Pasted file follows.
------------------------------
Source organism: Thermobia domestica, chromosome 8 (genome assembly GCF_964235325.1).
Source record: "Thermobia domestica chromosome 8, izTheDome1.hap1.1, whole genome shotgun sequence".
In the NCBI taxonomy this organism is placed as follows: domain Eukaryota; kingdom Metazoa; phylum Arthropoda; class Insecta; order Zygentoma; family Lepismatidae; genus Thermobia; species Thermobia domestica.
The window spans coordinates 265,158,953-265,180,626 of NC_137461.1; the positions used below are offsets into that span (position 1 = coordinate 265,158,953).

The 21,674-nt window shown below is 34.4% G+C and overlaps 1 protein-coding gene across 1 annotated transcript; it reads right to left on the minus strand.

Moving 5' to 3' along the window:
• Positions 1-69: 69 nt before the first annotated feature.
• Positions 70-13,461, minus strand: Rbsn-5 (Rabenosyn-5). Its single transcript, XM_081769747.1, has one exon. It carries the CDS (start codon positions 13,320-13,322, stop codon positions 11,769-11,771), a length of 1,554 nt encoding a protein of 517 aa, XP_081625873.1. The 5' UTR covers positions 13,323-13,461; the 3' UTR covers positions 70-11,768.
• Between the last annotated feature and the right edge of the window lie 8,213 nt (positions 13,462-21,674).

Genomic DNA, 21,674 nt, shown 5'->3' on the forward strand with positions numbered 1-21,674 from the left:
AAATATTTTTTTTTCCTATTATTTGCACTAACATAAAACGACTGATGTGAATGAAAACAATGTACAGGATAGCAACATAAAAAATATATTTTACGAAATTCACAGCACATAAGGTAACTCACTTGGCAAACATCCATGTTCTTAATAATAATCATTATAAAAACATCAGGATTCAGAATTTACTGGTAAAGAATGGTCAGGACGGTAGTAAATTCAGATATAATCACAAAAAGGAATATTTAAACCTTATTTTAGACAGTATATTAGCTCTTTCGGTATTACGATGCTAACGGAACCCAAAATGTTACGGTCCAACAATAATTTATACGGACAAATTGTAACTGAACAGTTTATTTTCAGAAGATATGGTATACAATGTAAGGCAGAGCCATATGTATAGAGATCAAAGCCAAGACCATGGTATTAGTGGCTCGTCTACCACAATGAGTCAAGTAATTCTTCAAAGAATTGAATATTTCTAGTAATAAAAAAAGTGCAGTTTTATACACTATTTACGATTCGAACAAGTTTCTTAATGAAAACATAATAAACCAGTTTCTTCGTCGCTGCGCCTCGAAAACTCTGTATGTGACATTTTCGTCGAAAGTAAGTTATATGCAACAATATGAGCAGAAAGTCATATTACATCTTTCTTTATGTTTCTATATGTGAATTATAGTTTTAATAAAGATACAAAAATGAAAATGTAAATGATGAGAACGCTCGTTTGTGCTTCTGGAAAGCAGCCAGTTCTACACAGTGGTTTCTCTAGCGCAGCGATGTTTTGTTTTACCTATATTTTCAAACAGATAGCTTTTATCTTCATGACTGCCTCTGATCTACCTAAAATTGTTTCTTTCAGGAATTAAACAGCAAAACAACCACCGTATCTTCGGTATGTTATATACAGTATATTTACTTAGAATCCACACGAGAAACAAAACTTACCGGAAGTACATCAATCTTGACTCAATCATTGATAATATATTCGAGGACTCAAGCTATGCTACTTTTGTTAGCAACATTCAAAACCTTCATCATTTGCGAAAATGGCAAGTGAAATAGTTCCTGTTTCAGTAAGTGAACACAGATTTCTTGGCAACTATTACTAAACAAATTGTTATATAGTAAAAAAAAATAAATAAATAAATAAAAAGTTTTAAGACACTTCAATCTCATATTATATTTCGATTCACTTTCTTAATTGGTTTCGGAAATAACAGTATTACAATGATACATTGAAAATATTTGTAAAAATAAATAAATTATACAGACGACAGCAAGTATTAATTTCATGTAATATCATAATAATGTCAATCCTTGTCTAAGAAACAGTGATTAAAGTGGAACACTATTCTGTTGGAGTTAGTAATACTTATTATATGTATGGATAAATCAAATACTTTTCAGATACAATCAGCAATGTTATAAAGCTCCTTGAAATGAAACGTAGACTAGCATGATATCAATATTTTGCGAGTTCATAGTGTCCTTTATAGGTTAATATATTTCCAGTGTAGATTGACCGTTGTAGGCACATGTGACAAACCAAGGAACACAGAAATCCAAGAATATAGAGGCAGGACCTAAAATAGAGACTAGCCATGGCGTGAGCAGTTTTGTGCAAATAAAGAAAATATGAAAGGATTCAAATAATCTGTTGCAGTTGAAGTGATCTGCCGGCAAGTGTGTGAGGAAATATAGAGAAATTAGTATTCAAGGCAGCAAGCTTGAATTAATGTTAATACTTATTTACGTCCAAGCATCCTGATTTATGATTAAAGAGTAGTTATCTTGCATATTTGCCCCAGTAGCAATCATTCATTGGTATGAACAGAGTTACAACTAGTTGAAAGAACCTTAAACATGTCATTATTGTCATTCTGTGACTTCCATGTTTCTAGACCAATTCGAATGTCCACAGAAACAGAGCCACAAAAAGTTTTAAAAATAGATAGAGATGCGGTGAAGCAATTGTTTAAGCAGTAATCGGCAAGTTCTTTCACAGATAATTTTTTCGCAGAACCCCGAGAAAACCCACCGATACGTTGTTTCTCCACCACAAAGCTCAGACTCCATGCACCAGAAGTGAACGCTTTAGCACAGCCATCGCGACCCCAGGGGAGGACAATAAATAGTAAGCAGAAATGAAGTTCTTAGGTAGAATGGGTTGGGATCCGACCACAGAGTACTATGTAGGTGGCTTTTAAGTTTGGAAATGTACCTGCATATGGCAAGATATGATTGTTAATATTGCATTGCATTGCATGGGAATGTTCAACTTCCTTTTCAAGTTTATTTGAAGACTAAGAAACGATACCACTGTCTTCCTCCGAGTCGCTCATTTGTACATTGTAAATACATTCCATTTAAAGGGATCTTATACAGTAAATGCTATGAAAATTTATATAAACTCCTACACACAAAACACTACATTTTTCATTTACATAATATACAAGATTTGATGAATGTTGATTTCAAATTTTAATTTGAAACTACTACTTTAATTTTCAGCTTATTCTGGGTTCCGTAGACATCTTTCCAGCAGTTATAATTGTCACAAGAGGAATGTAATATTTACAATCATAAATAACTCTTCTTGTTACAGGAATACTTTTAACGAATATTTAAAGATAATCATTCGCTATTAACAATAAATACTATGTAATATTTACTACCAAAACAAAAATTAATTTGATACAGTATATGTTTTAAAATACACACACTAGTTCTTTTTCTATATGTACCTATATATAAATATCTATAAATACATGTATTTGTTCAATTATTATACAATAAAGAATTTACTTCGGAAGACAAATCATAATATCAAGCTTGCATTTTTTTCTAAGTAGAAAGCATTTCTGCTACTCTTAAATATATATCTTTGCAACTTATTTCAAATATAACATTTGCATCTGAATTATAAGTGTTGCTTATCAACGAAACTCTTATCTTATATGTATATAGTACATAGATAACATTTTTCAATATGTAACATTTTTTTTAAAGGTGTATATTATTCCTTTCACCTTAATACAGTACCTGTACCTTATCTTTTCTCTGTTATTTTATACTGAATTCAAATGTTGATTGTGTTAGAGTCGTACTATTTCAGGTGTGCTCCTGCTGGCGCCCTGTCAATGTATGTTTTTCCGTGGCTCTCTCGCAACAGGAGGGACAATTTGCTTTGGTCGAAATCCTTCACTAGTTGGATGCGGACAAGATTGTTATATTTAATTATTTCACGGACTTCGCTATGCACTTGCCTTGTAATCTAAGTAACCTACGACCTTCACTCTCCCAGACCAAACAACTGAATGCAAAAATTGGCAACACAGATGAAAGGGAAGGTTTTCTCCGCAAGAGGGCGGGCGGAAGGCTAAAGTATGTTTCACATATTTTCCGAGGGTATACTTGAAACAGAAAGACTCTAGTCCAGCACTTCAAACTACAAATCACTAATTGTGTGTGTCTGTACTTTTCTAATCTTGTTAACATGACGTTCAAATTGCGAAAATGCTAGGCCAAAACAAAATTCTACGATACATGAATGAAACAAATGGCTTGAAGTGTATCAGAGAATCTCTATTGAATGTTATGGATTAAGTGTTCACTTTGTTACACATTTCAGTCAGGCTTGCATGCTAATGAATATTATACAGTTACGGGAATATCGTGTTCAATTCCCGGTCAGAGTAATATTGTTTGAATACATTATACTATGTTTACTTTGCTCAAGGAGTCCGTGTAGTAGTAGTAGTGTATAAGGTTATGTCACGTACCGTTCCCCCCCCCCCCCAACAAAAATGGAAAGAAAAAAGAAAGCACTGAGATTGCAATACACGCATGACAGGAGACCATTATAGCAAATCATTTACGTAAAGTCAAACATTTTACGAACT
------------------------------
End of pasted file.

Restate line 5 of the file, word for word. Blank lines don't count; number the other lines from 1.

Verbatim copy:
The 21,674-nt window shown below is 34.4% G+C and overlaps 1 protein-coding gene across 1 annotated transcript; it reads right to left on the minus strand.